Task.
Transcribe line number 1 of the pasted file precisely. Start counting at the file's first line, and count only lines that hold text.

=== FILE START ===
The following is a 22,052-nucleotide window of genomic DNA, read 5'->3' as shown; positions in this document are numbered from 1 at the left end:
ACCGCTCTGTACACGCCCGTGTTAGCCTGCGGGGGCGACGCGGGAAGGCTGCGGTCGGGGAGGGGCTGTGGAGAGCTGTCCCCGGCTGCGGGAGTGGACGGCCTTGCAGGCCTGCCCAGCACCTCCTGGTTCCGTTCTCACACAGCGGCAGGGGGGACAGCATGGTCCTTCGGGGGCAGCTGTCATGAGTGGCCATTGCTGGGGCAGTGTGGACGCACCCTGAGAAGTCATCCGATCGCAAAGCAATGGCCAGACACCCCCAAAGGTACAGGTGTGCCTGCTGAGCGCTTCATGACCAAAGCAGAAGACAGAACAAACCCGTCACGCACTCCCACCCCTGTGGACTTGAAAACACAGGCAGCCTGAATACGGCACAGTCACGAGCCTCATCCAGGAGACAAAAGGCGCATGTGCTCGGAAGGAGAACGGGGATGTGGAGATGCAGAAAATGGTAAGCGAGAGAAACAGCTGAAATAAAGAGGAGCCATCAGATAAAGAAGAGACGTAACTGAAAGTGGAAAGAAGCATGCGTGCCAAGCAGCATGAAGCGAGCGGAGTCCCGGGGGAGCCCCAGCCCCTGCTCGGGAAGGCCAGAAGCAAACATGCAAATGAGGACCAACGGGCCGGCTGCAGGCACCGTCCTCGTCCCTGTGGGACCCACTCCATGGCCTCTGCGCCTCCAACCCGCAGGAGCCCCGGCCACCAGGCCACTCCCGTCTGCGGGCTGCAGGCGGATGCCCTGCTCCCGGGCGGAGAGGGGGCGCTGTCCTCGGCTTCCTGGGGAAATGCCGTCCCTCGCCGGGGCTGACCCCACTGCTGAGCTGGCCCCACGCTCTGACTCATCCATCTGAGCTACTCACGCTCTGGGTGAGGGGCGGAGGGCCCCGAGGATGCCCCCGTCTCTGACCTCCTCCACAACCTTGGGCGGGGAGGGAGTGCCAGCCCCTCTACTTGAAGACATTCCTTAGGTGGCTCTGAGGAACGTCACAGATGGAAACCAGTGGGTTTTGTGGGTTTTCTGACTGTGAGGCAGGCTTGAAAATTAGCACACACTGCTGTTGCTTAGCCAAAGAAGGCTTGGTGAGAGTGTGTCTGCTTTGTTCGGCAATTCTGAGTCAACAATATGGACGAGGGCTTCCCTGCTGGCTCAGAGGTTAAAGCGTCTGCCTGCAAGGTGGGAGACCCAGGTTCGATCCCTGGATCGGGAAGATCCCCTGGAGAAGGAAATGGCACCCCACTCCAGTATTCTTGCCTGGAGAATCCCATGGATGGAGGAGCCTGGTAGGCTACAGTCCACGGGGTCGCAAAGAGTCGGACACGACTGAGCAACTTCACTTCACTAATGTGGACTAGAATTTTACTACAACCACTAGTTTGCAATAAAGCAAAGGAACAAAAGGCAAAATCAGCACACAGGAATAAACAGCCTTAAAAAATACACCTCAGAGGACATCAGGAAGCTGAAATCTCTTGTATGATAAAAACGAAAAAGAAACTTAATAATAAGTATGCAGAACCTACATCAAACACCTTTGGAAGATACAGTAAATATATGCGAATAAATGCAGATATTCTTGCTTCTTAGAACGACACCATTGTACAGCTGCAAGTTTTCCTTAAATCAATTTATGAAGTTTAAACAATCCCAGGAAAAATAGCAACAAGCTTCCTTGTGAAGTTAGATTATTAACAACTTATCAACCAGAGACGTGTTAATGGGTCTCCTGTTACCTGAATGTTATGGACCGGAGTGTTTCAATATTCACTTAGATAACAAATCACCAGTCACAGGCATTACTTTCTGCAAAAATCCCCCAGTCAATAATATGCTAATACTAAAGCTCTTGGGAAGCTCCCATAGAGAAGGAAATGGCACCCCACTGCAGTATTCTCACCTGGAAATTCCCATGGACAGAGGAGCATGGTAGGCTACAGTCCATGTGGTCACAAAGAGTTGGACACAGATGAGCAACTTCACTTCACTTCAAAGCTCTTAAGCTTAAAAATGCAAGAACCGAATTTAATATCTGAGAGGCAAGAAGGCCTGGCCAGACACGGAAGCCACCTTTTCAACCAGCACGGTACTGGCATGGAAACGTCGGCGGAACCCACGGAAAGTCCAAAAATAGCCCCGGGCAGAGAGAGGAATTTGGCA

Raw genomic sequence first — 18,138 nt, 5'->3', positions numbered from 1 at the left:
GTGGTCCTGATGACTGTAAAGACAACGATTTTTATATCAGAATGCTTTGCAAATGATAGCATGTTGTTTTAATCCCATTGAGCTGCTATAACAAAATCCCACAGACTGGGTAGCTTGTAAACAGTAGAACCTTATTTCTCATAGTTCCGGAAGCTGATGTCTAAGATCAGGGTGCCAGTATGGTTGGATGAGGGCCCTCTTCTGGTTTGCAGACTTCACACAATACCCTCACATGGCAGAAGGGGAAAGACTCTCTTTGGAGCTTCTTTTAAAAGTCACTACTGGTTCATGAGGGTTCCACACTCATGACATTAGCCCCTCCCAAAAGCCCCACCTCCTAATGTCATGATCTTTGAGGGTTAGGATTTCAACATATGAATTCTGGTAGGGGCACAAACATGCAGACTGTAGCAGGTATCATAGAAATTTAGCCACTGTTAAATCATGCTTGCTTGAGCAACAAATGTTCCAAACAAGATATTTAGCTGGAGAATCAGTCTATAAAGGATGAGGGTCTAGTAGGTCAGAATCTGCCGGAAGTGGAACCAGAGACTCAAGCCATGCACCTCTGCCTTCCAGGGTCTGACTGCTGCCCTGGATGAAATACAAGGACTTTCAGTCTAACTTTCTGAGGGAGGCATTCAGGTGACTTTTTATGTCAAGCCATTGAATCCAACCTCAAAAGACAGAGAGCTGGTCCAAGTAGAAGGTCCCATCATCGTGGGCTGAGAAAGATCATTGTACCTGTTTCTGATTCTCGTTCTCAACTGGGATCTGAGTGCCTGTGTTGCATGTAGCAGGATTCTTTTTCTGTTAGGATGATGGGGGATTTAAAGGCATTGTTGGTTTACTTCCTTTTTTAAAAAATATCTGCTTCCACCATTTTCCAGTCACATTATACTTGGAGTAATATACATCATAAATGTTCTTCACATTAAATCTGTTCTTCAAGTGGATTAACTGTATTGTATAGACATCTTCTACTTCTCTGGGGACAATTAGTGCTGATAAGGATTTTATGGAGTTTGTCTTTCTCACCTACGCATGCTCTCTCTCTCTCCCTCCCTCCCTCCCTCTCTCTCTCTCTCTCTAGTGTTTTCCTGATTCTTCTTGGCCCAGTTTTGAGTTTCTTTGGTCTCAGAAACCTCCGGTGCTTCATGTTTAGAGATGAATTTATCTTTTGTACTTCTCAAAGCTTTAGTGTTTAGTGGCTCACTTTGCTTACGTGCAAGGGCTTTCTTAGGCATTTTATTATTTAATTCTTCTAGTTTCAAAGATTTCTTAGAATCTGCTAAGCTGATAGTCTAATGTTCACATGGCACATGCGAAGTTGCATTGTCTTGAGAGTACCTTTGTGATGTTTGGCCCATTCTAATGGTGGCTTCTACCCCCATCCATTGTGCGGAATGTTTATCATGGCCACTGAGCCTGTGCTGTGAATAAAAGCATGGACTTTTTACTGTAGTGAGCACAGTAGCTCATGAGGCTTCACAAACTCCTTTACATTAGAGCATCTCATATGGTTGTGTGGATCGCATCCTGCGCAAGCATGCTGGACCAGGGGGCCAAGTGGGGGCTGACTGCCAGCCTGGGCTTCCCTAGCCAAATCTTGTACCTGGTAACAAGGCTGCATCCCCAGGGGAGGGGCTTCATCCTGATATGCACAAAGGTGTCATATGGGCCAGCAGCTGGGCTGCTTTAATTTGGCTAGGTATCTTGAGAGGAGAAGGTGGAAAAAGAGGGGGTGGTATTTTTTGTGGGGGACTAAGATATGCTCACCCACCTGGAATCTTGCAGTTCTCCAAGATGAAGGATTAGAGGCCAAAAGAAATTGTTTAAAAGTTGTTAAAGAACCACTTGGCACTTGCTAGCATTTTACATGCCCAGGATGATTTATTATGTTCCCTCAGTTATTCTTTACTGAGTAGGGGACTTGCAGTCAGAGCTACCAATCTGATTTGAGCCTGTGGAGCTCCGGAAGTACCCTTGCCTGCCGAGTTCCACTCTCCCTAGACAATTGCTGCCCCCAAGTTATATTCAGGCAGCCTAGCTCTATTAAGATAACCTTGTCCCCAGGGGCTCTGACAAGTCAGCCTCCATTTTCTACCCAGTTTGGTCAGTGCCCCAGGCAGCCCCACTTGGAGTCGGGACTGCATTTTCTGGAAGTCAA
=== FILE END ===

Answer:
The following is a 22,052-nucleotide window of genomic DNA, read 5'->3' as shown; positions in this document are numbered from 1 at the left end: